For more information, please visit
www.ICCCVantage.com.
THE EXPERIENCE OF INTERCOMMUNITY CANCER CENTERS
ICCC has 25 years of cancer-fighting experience having treated over 10,000 patients. They are dedicated to empowering patients to have the confidence they need to change their lives. Radiation Oncologists Drs. Hal Jacobson, Herman Flink, Maureen Holasek and Alison Calkins bring exceptional expertise in treating breast, lung, prostate, gynecologic, skin and other cancers.
As part of a larger, nation-wide oncology group of physicians and specialists under Vantage Oncology, the oncologists at ICCC have access to aggregated clinical information and best practices from the treatment of more than 1,000 patients per day, enabling them to develop highly-effective and peer-collaborated treatments. This gives many of the centers that work with Vantage, including ICCC, the ability to offer university-quality treatment services in smaller and more rural areas. It gives local communities exceptional services closer to home and in a non-hospital setting. To learn more, please visit www.ICCCVantage.com.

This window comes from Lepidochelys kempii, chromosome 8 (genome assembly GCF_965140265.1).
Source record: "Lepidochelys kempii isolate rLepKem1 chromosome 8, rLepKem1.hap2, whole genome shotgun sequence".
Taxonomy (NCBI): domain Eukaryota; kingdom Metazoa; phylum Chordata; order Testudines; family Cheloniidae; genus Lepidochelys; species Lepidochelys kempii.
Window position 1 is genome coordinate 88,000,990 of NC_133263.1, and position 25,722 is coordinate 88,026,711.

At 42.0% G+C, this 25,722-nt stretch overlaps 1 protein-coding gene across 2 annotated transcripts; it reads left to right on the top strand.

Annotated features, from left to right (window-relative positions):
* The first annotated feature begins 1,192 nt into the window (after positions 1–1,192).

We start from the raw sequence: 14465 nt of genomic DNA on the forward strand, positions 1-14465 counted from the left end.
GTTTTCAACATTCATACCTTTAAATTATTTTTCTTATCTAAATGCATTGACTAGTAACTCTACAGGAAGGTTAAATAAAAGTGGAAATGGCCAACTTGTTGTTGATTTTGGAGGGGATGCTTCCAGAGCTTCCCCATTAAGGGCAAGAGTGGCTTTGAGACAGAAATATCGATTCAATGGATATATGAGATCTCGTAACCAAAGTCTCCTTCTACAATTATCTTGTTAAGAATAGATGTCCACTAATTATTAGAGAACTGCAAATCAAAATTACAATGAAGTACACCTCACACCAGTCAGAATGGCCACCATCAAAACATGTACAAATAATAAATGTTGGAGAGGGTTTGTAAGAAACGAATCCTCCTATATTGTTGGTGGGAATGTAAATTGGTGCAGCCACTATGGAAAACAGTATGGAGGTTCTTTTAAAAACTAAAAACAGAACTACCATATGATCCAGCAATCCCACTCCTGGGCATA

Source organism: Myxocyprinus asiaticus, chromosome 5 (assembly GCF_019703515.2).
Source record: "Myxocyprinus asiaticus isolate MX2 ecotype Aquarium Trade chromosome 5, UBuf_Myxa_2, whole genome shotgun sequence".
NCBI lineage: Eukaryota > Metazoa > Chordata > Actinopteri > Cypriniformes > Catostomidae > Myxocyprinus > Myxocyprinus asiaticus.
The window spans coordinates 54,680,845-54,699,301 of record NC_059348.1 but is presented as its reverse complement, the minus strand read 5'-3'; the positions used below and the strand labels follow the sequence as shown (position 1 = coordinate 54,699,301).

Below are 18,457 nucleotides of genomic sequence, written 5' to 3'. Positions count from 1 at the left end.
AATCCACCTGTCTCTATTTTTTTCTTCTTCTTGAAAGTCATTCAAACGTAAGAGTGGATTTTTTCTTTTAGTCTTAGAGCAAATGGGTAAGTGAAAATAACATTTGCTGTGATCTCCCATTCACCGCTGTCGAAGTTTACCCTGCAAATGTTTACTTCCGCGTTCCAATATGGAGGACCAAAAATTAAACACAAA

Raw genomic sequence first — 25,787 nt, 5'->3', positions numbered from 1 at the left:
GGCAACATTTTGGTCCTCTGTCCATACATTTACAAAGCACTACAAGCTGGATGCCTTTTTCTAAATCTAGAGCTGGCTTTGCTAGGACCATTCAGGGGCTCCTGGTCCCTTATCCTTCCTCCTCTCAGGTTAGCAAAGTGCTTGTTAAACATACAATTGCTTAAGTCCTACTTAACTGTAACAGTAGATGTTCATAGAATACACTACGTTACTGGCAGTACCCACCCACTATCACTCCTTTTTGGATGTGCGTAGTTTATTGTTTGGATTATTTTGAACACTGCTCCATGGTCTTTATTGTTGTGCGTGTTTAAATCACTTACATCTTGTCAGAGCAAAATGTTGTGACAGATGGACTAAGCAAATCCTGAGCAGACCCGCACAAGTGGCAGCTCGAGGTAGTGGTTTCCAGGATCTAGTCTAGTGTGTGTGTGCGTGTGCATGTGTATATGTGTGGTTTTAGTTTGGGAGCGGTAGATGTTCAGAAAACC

ABOUT VANTAGE ONCOLOGY
Vantage Oncology offers a complete development, implementation and management solution for radiation oncology practices. It provides ownership opportunities that empower physicians to maintain control of their practice while leveraging the strength of the company’s network and clinical resources. A multi-disciplinary team is committed to continuously raising the standards of cancer care. Vantage provides patients and their families with ultimate peace of mind through its commitment to clinical excellence and superior outcomes. For more information, please visit www.VantageOncology.com.
REFERENCES
American Cancer Society. Cancer Facts & Figures 2012. Atlanta, Ga: American Cancer Society; 2012.
Levin B, Lieberman DA, McFarland, et al. Screening and Surveillance for the Early Detection of Colorectal Cancer and Adenomatous Polyps, 2008: A Joint Guideline from the American Cancer Society, the US Multi-Society Task Force on Colorectal Cancer, and the American College of Radiology. CA Cancer J Clin. 2008;58.
Saslow D, Boetes C, Burke W, et al for the American Cancer Society Breast Cancer Advisory Group. American Cancer Society guidelines for breast screening with MRI as an adjunct to mammography. CA Cancer J Clin. 2007;57:75-89.
Saslow D, Solomon D, Lawson H, et al. American Cancer Society, American Society for Colposcopy and Cervical Pathology, and American Society for Clinical Pathology Screening Guidelines for the Prevention and Early Detection of Cervical Cancer. [published online ahead of print March 14, 2012]. CA Cancer J Clin. 2012;62(3). doi:10.3322/caac.21139. .
Smith RA, Cokkinides V, Eyre HJ. American Cancer Society guidelines for the early detection of cancer, 2006. CA Cancer J Clin. 2006;56:11-25.
Smith, RA, Cokkinides V, Brawley OW. Cancer screening in the United States, 2008: A review of current American Cancer Society guidelines and cancer screening issues. 2008. CA Cancer J Clin. 2008;58:161-179.